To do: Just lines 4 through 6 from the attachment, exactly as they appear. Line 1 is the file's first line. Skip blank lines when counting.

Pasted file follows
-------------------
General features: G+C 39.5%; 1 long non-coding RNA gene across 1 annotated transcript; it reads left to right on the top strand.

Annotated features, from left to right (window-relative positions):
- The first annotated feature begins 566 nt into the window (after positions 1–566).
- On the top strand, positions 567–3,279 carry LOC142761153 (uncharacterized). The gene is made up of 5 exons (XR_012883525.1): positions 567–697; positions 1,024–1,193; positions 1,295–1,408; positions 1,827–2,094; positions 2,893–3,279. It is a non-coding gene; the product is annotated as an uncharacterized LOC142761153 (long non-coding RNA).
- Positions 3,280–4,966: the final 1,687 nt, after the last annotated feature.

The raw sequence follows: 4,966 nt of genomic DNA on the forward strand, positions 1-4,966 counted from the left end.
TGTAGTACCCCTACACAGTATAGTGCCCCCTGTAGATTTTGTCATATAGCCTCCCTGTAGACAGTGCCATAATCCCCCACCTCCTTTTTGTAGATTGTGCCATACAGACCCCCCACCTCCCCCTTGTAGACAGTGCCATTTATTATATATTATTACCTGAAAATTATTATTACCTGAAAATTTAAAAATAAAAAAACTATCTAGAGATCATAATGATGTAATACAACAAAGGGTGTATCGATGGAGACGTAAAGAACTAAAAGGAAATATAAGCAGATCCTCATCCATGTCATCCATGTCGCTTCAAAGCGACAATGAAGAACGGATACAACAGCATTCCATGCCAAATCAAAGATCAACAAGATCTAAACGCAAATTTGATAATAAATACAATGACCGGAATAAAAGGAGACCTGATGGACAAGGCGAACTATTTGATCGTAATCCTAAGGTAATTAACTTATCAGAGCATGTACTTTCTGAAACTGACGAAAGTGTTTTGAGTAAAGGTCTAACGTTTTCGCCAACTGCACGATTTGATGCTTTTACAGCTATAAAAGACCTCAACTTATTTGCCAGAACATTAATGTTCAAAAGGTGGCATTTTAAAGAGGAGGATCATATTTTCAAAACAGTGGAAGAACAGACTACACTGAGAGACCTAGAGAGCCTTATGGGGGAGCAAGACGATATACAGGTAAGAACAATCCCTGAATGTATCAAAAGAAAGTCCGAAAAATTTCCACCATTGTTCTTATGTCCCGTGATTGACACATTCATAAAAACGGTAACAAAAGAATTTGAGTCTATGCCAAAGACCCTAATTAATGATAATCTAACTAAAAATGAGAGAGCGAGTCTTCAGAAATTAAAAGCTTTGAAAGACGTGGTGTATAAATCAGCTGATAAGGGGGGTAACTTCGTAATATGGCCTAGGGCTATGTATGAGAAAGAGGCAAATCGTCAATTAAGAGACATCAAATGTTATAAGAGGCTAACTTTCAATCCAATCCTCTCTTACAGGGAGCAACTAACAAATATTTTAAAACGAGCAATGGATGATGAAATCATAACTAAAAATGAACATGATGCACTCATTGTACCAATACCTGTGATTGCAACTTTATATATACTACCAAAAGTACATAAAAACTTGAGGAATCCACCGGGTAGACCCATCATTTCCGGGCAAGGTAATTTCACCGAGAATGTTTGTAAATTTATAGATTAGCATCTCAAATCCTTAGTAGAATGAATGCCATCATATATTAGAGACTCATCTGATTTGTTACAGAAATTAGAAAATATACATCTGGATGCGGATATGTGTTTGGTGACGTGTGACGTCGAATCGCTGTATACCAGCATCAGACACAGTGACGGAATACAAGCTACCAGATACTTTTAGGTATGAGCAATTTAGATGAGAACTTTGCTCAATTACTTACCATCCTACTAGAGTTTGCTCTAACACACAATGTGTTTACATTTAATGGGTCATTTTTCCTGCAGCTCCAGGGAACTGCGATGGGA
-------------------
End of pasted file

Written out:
- On the top strand, positions 567–3,279 carry LOC142761153 (uncharacterized). The gene is made up of 5 exons (XR_012883525.1): positions 567–697; positions 1,024–1,193; positions 1,295–1,408; positions 1,827–2,094; positions 2,893–3,279. It is a non-coding gene; the product is annotated as an uncharacterized LOC142761153 (long non-coding RNA).
- Positions 3,280–4,966: the final 1,687 nt, after the last annotated feature.

The raw sequence follows: 4,966 nt of genomic DNA on the forward strand, positions 1-4,966 counted from the left end.